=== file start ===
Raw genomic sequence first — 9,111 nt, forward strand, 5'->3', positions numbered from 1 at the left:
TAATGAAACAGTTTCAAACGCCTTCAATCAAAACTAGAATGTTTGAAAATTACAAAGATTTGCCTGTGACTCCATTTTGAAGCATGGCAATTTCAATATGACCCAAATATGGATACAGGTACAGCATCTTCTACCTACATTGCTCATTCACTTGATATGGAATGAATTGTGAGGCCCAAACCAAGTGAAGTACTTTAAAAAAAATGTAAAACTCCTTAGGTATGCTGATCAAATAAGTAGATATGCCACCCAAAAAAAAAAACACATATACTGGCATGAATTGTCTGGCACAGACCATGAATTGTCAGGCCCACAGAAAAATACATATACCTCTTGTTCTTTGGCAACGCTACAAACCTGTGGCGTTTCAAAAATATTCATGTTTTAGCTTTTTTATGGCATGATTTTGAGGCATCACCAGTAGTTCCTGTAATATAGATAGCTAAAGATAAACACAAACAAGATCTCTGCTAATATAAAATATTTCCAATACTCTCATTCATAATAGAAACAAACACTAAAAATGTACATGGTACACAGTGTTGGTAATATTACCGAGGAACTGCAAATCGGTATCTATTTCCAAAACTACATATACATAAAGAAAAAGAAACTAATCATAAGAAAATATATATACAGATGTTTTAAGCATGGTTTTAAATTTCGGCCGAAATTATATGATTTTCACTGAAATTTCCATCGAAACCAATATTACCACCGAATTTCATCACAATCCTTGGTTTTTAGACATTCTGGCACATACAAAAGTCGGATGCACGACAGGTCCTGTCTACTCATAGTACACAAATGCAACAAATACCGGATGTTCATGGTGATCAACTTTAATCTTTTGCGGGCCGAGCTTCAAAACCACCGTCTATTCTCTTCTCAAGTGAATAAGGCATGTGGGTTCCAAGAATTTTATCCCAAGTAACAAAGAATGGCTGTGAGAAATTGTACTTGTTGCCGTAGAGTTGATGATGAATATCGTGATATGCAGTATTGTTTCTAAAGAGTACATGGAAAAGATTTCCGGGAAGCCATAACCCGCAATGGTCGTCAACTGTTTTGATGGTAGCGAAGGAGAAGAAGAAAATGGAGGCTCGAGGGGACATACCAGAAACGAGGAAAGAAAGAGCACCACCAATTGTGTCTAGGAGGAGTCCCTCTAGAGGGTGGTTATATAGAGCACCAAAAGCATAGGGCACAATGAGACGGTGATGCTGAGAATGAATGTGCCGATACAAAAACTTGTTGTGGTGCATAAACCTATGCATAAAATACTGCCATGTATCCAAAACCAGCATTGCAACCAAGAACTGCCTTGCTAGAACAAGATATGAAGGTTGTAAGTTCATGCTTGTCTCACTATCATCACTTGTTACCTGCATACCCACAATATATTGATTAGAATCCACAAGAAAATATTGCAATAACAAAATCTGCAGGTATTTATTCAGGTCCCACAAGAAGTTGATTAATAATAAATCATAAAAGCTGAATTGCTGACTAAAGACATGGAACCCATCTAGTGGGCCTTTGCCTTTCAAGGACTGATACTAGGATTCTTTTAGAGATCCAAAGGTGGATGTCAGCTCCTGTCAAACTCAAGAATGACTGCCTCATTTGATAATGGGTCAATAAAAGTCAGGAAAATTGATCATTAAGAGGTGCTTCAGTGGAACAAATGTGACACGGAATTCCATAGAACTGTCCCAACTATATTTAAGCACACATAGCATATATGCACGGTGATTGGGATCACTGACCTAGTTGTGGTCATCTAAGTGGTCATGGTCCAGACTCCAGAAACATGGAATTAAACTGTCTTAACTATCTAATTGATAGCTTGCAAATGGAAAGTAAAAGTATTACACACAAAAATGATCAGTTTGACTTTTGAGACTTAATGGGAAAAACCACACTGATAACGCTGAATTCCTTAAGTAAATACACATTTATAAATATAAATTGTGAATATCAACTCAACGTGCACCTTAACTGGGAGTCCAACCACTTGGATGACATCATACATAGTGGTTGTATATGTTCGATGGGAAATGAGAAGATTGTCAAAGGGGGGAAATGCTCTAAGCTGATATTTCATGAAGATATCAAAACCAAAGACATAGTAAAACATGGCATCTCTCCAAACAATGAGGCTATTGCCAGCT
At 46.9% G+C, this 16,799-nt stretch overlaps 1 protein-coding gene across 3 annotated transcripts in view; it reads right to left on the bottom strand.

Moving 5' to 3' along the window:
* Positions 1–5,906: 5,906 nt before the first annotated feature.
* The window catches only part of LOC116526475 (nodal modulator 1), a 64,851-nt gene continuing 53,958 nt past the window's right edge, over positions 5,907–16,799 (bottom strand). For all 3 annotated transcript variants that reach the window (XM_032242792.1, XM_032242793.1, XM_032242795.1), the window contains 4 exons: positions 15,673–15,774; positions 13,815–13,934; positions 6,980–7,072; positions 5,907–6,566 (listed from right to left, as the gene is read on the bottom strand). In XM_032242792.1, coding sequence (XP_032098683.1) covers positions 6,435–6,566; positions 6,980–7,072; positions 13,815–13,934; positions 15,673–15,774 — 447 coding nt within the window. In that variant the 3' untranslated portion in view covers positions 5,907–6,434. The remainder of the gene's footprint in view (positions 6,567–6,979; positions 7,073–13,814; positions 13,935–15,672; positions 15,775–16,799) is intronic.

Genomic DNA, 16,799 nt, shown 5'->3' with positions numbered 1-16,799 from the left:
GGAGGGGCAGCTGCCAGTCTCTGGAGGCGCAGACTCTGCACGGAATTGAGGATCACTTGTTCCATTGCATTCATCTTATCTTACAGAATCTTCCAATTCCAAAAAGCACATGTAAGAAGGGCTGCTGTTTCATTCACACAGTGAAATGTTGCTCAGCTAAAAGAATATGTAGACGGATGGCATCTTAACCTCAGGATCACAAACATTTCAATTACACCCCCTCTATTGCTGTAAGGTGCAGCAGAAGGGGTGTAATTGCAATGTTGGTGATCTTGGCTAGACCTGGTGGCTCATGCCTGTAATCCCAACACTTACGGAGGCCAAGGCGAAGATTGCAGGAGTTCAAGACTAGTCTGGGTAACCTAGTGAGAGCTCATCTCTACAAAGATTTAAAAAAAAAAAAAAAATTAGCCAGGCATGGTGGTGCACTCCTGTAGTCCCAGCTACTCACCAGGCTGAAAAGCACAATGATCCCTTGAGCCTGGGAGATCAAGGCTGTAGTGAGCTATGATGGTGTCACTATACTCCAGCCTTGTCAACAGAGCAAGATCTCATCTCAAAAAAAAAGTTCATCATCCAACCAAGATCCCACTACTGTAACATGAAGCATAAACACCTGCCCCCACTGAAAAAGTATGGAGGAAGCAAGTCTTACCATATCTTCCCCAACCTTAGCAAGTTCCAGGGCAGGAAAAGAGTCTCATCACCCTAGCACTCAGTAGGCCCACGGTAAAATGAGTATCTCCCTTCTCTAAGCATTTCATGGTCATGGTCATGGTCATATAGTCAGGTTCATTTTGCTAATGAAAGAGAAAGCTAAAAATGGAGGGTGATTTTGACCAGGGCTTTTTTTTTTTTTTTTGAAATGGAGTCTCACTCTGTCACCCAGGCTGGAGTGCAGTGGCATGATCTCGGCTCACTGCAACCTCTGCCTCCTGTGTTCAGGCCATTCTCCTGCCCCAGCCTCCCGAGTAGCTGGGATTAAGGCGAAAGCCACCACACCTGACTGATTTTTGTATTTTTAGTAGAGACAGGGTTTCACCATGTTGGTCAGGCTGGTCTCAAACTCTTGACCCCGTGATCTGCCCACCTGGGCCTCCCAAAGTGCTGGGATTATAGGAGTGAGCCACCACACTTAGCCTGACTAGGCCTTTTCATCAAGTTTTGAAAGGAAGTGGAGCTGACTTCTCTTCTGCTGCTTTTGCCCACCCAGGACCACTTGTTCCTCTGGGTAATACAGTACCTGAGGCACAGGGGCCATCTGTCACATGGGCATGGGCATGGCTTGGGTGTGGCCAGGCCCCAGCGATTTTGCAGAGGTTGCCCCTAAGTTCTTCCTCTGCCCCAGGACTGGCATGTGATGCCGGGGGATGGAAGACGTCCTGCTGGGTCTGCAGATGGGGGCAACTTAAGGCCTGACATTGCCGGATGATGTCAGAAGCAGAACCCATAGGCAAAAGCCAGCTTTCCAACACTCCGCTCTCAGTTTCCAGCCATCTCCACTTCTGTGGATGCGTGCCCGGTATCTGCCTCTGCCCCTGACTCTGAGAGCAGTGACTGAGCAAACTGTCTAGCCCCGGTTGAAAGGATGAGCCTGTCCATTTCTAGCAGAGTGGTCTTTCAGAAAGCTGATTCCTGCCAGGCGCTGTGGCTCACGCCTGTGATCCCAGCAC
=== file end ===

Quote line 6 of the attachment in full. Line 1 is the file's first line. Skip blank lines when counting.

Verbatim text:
* The window catches only part of LOC116526475 (nodal modulator 1), a 64,851-nt gene continuing 53,958 nt past the window's right edge, over positions 5,907–16,799 (bottom strand). For all 3 annotated transcript variants that reach the window (XM_032242792.1, XM_032242793.1, XM_032242795.1), the window contains 4 exons: positions 15,673–15,774; positions 13,815–13,934; positions 6,980–7,072; positions 5,907–6,566 (listed from right to left, as the gene is read on the bottom strand). In XM_032242792.1, coding sequence (XP_032098683.1) covers positions 6,435–6,566; positions 6,980–7,072; positions 13,815–13,934; positions 15,673–15,774 — 447 coding nt within the window. In that variant the 3' untranslated portion in view covers positions 5,907–6,434. The remainder of the gene's footprint in view (positions 6,567–6,979; positions 7,073–13,814; positions 13,935–15,672; positions 15,775–16,799) is intronic.